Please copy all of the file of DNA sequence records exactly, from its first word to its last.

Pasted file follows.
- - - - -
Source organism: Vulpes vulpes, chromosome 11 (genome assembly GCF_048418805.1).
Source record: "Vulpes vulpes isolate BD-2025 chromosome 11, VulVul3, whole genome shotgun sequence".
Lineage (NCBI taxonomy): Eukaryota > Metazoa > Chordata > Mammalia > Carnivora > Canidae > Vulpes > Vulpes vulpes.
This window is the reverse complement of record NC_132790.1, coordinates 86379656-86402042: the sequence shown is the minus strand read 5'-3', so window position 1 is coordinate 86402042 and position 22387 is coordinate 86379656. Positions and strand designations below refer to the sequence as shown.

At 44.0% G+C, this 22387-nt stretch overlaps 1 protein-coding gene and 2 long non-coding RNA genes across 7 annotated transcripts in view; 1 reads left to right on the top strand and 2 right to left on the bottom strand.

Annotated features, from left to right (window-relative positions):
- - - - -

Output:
Source organism: Vulpes vulpes, chromosome 11 (genome assembly GCF_048418805.1).
Source record: "Vulpes vulpes isolate BD-2025 chromosome 11, VulVul3, whole genome shotgun sequence".
Lineage (NCBI taxonomy): Eukaryota > Metazoa > Chordata > Mammalia > Carnivora > Canidae > Vulpes > Vulpes vulpes.
This window is the reverse complement of record NC_132790.1, coordinates 86379656-86402042: the sequence shown is the minus strand read 5'-3', so window position 1 is coordinate 86402042 and position 22387 is coordinate 86379656. Positions and strand designations below refer to the sequence as shown.

At 44.0% G+C, this 22387-nt stretch overlaps 1 protein-coding gene and 2 long non-coding RNA genes across 7 annotated transcripts in view; 1 reads left to right on the top strand and 2 right to left on the bottom strand.

Annotated features, from left to right (window-relative positions):